So perhaps you have mastered French, or are mostly fluent in Spanish, and are now looking for a new language to learn that is somehow different. Sure, you could go for Mandarin, since everyone seems to be learning Mandarin nowadays. But how about something that is completely off the language beaten track?
In other words, why not consider learning one of the many languages that are spoken in India?
Depending on which source you look at, there are thought to be somewhere between 460 and 780 languages spoken across India, and that doesn’t even take into consideration the 250 languages ‘lost’ over the past 50 years. Suddenly, it seems as though you are spoilt for choice with new languages to learn.
With so many languages to choose from, let us see if we can entice you in by talking first about the different families of languages to be found throughout India.
There are three divisions of Indo-Aryan languages: Old, Middle and New/Modern. Old Indo-Aryan includes a range of dialects and linguistic states that are collectively referred to as Sanskrit. The oldest evidence of Old Indo-Aryan dates back to texts found from 1500 BCE. Middle Indo-Aryan dates back to between the third millennium BCE and the second millennium CE, and Modern spans the rest of that time period up until the present day.
Languages that fall within the Indo-Aryan language family are spoken by approximately three quarters of the population of India. The most widely spoken languages from this family are Assamese, Bengali, Gujarati, Hindi, Marathi, Punjabi, Urdu and Sinhalese in Sri Lanka and Odia.
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According to linguistic historians, India is an important linguistic area where languages have developed convergent structures through regional and societal bilingualism. Indo-Aryan and Dravidian languages differ in both phonology and grammar, but have been in contact since the second millennium BCE, with Dravidian loanwords appearing in early Sanskrit texts.
Around 20% of the Indian population speaks a language from the Dravidian language family, and these languages include Tamil, Telugu, Kannada and Malayalam. Dravidian languages are found mostly in eastern and central India, compared with Indo-Aryan languages which are primarily found in the north.
Austro-Asiatic languages total around 150 individual languages that are spoken throughout Southeast Asia and eastern India. The family tree for this language family seems to have been drawn and redrawn multiple times throughout history, because the ranges of languages that fall within this group appear to differ so greatly – everything from monosyllabic Vietnamese to the polysyllabic toneless Muṇḍārī of India.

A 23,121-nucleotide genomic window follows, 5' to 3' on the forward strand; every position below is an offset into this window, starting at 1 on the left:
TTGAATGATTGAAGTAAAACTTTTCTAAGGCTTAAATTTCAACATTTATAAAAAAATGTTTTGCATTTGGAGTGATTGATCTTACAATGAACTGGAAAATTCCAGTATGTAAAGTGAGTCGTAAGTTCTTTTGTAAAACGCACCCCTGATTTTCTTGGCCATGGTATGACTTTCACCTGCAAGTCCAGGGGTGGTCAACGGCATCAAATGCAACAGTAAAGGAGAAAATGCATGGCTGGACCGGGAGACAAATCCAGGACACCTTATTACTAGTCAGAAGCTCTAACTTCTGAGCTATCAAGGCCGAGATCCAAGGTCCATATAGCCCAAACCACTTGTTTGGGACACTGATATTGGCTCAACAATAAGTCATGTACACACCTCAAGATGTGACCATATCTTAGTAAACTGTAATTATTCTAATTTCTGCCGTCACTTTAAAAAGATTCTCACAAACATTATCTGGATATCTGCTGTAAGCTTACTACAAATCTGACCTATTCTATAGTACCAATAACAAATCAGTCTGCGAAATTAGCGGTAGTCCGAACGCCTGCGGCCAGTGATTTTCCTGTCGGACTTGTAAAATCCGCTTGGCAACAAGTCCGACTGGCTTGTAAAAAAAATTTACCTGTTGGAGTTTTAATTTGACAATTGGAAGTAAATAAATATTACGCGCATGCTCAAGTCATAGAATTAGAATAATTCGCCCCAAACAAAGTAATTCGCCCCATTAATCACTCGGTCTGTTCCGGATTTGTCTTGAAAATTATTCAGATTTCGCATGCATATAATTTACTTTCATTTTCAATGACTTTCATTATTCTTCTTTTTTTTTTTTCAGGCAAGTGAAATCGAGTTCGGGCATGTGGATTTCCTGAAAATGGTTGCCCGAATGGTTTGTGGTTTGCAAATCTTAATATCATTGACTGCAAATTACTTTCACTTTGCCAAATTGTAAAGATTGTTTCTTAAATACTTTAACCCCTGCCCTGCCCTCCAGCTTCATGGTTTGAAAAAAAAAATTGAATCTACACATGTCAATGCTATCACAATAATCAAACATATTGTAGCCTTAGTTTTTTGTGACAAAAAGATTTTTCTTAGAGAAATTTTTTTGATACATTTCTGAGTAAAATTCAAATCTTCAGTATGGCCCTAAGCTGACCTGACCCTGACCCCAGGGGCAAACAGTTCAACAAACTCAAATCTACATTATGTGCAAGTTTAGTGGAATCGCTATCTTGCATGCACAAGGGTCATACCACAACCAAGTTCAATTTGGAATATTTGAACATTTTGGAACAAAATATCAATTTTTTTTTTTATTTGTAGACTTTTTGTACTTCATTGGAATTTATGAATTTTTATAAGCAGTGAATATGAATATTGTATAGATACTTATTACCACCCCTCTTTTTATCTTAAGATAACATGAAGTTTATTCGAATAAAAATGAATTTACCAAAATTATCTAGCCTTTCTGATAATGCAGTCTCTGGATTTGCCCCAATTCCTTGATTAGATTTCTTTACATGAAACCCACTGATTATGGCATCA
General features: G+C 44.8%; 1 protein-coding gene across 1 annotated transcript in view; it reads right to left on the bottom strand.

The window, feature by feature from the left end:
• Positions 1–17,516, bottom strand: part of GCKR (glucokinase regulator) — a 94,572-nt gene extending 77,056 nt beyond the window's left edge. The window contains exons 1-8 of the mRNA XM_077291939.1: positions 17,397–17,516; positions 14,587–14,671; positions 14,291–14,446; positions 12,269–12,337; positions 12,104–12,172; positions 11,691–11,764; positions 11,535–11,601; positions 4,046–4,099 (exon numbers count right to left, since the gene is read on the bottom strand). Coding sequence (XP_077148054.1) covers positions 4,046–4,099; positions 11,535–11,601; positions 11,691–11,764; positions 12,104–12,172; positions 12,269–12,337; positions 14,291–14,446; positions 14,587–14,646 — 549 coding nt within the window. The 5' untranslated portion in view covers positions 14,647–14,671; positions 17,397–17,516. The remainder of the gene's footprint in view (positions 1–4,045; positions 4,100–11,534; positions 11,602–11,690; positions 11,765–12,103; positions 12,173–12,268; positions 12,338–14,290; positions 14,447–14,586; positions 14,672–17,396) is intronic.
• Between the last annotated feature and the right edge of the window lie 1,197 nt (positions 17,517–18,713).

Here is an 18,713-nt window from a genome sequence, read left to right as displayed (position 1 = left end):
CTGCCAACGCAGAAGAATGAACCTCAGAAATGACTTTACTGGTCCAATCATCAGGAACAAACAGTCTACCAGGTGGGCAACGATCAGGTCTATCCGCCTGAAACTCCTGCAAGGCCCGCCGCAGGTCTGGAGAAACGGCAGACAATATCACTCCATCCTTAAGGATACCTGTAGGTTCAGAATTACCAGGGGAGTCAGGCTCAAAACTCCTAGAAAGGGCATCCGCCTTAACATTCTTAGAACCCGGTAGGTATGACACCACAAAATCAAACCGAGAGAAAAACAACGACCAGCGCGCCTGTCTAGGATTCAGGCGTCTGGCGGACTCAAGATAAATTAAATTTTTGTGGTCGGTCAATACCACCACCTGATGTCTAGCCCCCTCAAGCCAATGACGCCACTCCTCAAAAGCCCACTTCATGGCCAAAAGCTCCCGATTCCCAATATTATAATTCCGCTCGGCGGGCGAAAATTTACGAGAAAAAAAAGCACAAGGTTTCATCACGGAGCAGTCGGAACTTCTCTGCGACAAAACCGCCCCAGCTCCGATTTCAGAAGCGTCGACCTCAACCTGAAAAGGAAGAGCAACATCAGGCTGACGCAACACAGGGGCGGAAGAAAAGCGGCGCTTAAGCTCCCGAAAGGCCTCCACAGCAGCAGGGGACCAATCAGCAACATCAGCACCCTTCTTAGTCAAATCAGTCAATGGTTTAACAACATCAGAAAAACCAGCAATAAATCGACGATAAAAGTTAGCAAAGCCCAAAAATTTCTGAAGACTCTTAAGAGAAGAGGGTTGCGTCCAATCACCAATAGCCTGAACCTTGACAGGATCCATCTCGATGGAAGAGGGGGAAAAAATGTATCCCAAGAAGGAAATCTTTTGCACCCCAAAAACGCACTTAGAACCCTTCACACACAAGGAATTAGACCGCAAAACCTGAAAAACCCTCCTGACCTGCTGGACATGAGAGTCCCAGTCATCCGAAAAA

Austro-Asiatic language speakers in India make up around 5% of the population, with languages that fall within the Munda, Khasian and Nicobarese subdivisions.
Unsurprisingly, given the name, the Sino-Tibetan language family includes languages that are commonly found in East Asia, Southeast Asia and South Asia, and total more than 300 languages and major dialects. In India you will find languages that fall within the Bodish, Himalayish, Mirish and ‘other’ Tibetic language subdivisions.
Sino-Tibetan languages that are spoken in India include Karbi, Meitei and Lepcha. The languages that fall within this family can be found across the across the Himalayas in the regions of Arunachal Pradesh, Bhutan, Himachal Pradesh, Ladakh, Nepal and Sikkim, as well as in the Indian states of, Assam, Manipur, Meghalaya, Mizoram, Nagaland, Tripura and West Bengal.
The Tai-Kadai language family is a large group of around 50 languages, thought to have originated along the border of southeastern China and northern Vietnam. This language family is thought to date back at least two millennia.
Small Tai communities are to be found in Assam, and here you will find three languages spoken that fall within the Tai-Kadai group: Phake, Aiton and Khamyang. A fourth, Ahom, was also found in this region but is now unfortunately extinct.
This final language family group is actually a little misleading, since languages within this group are mostly extinct or endangered. They originated from the Andaman Islands and include: Önge, Jangil, Jarawa, and Sentinelese.
The only language found in India that is considered to be a language isolate is Nahali, or Nihali. It is an endangered language spoken in Madhya Pradesh and Maharashtra, and is spoken by around 2000 people. The language has a lot of adopted or loanwords from local languages. Approximately 25% of Nahali is from Korku, with contributions from both Dravidian languages and from Marathi.
So there you have it. A brief look at the numerous language families you will find throughout India. Have we got you interested yet? Good! Next week we will be taking a look at the most spoken languages of India and where to find them. Until then…